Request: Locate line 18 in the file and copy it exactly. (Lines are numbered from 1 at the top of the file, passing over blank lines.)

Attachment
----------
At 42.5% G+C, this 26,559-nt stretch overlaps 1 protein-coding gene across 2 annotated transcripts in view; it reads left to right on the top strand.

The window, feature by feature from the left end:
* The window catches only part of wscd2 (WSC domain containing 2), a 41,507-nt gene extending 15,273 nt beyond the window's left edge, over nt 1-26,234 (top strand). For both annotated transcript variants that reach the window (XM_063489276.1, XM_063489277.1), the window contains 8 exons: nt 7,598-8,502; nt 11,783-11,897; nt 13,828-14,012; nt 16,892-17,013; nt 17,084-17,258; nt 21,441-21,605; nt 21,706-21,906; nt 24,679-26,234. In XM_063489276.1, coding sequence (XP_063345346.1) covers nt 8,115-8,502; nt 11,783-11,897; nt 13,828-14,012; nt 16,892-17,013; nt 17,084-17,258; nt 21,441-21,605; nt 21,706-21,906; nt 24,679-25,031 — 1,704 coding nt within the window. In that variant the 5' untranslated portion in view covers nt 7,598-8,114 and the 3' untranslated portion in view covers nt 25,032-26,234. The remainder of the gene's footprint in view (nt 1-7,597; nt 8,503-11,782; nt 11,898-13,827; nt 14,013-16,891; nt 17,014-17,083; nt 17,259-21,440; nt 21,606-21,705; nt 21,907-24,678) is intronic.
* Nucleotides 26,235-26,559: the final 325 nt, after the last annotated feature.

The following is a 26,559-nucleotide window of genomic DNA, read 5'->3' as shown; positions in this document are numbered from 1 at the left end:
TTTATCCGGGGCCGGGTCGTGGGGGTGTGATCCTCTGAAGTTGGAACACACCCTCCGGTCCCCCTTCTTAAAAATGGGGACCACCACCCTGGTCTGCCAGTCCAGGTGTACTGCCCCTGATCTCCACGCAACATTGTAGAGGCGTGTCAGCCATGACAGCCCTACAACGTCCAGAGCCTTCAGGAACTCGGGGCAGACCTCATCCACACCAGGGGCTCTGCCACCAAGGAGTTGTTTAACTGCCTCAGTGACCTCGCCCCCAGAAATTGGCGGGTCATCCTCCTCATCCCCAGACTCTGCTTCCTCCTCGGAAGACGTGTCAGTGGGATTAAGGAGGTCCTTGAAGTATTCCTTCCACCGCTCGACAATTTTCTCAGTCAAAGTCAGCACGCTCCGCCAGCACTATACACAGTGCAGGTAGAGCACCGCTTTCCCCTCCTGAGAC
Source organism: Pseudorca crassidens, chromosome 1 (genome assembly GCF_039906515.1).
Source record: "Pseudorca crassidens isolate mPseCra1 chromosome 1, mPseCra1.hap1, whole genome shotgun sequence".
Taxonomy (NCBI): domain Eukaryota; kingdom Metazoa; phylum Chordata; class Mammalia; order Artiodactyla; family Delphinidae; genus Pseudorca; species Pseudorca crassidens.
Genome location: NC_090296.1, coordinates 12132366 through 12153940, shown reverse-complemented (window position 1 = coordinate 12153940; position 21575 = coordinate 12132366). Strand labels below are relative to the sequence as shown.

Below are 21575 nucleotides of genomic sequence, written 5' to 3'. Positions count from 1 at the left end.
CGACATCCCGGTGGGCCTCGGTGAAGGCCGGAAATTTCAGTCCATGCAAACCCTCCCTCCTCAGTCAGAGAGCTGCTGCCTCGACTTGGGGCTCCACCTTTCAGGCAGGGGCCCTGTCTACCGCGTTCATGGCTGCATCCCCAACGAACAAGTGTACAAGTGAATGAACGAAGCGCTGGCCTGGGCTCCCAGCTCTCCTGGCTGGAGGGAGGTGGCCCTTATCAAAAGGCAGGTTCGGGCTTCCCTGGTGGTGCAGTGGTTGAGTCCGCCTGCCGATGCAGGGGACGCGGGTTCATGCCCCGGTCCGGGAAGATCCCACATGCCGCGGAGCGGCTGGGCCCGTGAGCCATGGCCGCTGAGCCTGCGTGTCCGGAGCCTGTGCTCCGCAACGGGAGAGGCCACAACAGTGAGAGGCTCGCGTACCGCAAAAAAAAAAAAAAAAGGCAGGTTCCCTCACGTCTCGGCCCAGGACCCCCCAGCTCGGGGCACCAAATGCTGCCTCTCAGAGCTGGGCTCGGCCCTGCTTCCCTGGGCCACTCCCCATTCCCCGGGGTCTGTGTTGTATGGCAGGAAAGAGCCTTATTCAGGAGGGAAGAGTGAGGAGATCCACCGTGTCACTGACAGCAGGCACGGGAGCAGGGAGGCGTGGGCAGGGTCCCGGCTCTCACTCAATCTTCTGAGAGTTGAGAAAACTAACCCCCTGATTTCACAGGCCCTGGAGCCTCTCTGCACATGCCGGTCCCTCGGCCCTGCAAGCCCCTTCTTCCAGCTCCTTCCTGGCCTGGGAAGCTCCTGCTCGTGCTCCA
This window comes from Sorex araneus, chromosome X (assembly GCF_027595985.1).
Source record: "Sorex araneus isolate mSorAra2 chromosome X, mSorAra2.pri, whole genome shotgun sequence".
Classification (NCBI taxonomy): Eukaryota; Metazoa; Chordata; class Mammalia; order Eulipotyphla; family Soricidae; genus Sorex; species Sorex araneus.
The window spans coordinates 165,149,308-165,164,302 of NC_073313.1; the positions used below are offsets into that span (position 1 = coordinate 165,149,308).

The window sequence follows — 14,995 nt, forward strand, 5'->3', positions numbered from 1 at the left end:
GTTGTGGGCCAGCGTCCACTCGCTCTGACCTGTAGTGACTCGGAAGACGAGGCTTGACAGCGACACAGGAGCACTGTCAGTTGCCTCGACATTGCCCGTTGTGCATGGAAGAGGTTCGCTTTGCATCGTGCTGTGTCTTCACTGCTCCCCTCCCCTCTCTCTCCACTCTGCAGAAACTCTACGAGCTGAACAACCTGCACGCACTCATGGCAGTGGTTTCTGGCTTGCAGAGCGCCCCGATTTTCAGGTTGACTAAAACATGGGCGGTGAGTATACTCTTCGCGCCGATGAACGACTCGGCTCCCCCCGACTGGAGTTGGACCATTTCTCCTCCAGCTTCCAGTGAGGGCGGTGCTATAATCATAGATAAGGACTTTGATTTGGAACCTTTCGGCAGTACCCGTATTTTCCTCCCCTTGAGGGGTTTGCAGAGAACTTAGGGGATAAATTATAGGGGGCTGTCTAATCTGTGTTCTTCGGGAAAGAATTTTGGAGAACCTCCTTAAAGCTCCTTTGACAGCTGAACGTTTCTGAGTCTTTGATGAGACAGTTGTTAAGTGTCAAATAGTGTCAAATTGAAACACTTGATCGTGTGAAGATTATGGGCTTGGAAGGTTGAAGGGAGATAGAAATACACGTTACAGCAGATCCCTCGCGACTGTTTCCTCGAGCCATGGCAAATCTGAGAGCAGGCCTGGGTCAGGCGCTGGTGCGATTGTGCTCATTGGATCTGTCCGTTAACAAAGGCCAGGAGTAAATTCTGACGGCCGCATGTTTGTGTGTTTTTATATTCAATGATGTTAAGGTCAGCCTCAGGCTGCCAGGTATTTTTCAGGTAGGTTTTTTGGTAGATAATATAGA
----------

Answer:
GTTGTGGGCCAGCGTCCACTCGCTCTGACCTGTAGTGACTCGGAAGACGAGGCTTGACAGCGACACAGGAGCACTGTCAGTTGCCTCGACATTGCCCGTTGTGCATGGAAGAGGTTCGCTTTGCATCGTGCTGTGTCTTCACTGCTCCCCTCCCCTCTCTCTCCACTCTGCAGAAACTCTACGAGCTGAACAACCTGCACGCACTCATGGCAGTGGTTTCTGGCTTGCAGAGCGCCCCGATTTTCAGGTTGACTAAAACATGGGCGGTGAGTATACTCTTCGCGCCGATGAACGACTCGGCTCCCCCCGACTGGAGTTGGACCATTTCTCCTCCAGCTTCCAGTGAGGGCGGTGCTATAATCATAGATAAGGACTTTGATTTGGAACCTTTCGGCAGTACCCGTATTTTCCTCCCCTTGAGGGGTTTGCAGAGAACTTAGGGGATAAATTATAGGGGGCTGTCTAATCTGTGTTCTTCGGGAAAGAATTTTGGAGAACCTCCTTAAAGCTCCTTTGACAGCTGAACGTTTCTGAGTCTTTGATGAGACAGTTGTTAAGTGTCAAATAGTGTCAAATTGAAACACTTGATCGTGTGAAGATTATGGGCTTGGAAGGTTGAAGGGAGATAGAAATACACGTTACAGCAGATCCCTCGCGACTGTTTCCTCGAGCCATGGCAAATCTGAGAGCAGGCCTGGGTCAGGCGCTGGTGCGATTGTGCTCATTGGATCTGTCCGTTAACAAAGGCCAGGAGTAAATTCTGACGGCCGCATGTTTGTGTGTTTTTATATTCAATGATGTTAAGGTCAGCCTCAGGCTGCCAGGTATTTTTCAGGTAGGTTTTTTGGTAGATAATATAGA